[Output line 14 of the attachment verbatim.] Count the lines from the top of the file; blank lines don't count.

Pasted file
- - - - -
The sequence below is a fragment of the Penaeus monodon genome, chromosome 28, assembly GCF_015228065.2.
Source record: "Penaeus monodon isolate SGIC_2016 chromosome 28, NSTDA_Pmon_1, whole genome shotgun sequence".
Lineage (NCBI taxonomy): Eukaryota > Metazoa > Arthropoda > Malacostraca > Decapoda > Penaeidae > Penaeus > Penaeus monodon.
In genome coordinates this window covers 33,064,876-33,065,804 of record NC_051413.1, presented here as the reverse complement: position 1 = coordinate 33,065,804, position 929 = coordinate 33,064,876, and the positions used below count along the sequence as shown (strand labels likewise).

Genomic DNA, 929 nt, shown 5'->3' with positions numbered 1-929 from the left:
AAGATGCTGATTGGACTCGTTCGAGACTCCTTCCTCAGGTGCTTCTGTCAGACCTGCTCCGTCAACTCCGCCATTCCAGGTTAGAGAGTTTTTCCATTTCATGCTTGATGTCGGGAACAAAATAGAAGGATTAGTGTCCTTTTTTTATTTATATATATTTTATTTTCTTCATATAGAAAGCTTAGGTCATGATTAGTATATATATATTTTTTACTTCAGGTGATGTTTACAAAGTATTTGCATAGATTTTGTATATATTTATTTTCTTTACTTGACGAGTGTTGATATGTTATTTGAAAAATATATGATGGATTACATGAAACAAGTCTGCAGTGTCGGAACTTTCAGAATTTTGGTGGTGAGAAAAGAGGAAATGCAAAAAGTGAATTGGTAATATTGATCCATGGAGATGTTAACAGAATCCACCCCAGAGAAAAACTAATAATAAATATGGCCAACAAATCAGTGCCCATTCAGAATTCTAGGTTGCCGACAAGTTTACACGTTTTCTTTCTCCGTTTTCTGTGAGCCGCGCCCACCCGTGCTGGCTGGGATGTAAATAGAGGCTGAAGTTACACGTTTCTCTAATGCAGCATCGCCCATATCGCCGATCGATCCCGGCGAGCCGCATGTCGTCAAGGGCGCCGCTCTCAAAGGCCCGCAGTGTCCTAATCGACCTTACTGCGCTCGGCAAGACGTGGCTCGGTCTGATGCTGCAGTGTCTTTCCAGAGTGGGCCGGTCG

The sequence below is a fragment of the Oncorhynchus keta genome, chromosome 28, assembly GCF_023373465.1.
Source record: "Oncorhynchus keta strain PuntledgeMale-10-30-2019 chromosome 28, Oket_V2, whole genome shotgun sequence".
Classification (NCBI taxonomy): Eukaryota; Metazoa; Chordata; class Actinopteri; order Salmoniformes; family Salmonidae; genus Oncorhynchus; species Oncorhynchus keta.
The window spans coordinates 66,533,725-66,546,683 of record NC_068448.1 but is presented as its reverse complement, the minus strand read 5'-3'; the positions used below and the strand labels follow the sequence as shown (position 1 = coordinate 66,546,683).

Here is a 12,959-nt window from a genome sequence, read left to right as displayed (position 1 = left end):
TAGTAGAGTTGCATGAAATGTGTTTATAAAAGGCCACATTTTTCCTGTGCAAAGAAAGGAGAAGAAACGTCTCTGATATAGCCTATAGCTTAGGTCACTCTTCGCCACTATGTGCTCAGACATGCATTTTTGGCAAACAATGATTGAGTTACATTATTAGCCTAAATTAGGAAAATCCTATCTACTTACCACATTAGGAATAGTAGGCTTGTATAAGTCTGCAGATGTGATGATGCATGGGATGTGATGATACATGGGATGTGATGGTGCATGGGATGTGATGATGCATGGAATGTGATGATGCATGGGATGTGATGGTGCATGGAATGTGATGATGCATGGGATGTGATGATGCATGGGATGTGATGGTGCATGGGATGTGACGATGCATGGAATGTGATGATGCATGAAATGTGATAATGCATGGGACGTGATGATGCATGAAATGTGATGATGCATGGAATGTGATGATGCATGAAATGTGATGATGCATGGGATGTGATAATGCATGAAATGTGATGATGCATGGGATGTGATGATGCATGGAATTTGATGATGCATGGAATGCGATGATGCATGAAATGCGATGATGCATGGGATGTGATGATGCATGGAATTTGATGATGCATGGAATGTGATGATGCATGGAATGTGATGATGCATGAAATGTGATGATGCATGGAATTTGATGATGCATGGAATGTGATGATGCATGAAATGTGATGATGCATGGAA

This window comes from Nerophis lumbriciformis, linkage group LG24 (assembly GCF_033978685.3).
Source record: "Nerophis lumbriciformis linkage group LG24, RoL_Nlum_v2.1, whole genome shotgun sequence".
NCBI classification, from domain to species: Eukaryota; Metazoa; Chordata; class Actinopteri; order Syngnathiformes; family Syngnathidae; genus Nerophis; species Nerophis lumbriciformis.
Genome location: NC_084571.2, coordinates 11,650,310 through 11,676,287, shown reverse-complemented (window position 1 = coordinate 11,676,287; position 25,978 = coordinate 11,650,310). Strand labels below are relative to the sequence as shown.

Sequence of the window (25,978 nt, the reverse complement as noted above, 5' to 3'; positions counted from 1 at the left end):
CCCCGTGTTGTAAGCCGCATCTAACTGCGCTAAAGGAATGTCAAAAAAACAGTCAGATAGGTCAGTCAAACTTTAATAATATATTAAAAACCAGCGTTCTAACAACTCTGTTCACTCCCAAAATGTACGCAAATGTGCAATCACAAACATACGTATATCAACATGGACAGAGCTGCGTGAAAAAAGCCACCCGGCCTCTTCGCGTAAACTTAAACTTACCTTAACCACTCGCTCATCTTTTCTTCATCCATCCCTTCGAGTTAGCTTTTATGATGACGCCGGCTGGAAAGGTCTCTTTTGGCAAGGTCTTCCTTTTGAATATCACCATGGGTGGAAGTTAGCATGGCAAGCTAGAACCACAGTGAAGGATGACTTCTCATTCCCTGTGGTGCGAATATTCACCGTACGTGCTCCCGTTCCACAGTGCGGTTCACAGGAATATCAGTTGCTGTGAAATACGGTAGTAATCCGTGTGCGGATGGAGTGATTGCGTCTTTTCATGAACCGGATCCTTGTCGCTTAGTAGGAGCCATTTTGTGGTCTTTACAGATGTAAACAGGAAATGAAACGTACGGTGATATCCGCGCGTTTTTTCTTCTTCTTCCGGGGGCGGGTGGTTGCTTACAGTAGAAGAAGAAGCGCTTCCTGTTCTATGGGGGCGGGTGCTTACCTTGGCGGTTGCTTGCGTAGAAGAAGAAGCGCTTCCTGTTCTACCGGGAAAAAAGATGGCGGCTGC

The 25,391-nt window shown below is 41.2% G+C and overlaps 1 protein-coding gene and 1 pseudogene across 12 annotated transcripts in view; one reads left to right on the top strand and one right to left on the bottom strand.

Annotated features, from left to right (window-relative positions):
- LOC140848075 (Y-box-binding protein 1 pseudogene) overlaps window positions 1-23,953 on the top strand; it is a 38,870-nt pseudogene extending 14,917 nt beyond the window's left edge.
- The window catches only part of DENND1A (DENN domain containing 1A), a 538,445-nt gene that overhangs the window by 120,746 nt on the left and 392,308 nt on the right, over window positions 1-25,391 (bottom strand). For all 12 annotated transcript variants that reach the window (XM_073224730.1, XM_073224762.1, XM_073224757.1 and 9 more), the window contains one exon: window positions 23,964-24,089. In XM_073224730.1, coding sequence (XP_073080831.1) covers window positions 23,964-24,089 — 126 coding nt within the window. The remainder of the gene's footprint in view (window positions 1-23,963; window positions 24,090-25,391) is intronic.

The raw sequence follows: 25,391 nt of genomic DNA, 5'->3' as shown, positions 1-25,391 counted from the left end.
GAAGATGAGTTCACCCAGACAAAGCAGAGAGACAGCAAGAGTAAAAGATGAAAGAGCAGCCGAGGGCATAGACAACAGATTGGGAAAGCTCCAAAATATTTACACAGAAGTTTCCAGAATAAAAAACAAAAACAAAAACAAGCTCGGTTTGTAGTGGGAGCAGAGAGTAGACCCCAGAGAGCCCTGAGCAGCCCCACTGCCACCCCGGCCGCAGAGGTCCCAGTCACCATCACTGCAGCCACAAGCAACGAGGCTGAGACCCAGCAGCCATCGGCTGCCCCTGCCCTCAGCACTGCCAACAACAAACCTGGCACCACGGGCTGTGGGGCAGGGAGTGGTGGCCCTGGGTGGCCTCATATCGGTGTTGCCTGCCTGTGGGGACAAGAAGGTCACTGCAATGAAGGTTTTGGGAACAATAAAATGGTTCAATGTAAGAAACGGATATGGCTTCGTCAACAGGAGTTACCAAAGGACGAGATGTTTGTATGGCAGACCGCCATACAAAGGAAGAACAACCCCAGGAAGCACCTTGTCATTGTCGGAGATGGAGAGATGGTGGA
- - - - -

Source record: "Nerophis lumbriciformis linkage group LG24, RoL_Nlum_v2.1, whole genome shotgun sequence".